Learning about Pars Defect Injury

ARVE Error: Invalid URL https://www.youtube.com/watch?v=i0Zm_RxEyXY<br /> in url

A pars defect is a stress fracture and reaction in the back, says Dr. Derek Papp, Sports Medicine Physician with Miami Orthopedics & Sports Medicine Institute. He explains if someone has an inflammation in any spine bone, and is not treated properly, it gets worse and progresses into a fracture.

The treatment depends on the case. Normally, pars defect is treated without surgery most of the time; patients can use a back brace and, if he needs surgery, physicians put a screw to fix the fracture, he says.

Transcript
One specific injury, I’m not familiar with this injury and hopefully you can talk to our viewers about it, is Pars Defect, which is a type of injury to the spine, so we have a 3d model, so using the 3d model can you tell us a little bit about this injury?, and show us what part of the spine we’re talking about, it really helps to have this model. Definitely I think that the model is really helpful here, because for a long time actually when I was a surgical resident, it’s hard to actually understand what you’re looking at here, so this is your spine you know and each one of these is your bones or your vertebrae, and we talk about a parse defect, it’s basically this part that is going kind of up here, and a parse defect is is a stress fracture, it’s a stress reaction in the back, doesn’t always lead to an actual fracture, but a lot of times you can have you’ll have inflammation inside the bone, and then if you don’t treat that with rest usually, that gets worse and it progresses on to a fracture, depending on how bad it is, you can treat it at a lot of different ways, we do try to treat it without surgery most of the time, sometimes that includes wearing a back brace, sometimes it does not, again it depends on when you catch the patient, and how they’re doing in terms of their treatment, and then every now and then it won’t you wind up getting surgery whether you actually will put it in a screw to fix the fracture.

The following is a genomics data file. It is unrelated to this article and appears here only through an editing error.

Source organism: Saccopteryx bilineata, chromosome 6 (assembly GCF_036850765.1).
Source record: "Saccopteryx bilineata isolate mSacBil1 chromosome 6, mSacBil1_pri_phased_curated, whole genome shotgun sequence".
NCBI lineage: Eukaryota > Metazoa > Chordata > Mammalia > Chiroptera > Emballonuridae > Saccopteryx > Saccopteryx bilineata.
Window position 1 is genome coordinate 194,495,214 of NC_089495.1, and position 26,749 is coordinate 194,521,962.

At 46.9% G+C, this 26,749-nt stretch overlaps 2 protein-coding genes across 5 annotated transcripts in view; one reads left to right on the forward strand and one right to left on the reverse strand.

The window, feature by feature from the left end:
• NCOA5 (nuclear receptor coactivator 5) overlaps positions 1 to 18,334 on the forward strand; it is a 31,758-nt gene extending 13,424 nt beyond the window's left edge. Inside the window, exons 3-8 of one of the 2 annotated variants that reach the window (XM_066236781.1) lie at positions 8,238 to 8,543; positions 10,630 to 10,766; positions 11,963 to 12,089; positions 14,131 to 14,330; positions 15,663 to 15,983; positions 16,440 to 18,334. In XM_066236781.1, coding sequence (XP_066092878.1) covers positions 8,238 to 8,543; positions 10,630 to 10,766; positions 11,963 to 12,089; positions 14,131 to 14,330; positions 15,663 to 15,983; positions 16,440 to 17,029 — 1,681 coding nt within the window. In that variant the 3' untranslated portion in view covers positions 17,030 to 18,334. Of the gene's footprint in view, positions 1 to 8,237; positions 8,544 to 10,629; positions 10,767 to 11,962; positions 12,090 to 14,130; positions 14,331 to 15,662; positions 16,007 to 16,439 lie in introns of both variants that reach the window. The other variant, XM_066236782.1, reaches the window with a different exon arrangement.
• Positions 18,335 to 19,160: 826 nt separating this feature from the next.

Share this:

DISCLAIMER: The information and opinions expressed in the programs on this channel and website are intended to address specific questions asked or situations described in each particular program, are for educational purposes only, and are not designed to constitute advice or recommendations as to any disease, ailment, or physical condition. You should not act or rely upon any information contained in these programs without seeking the advice of your personal physician or a qualified medical provider. If you have any questions about the information or opinions expressed, please contact your doctor or other medical professional.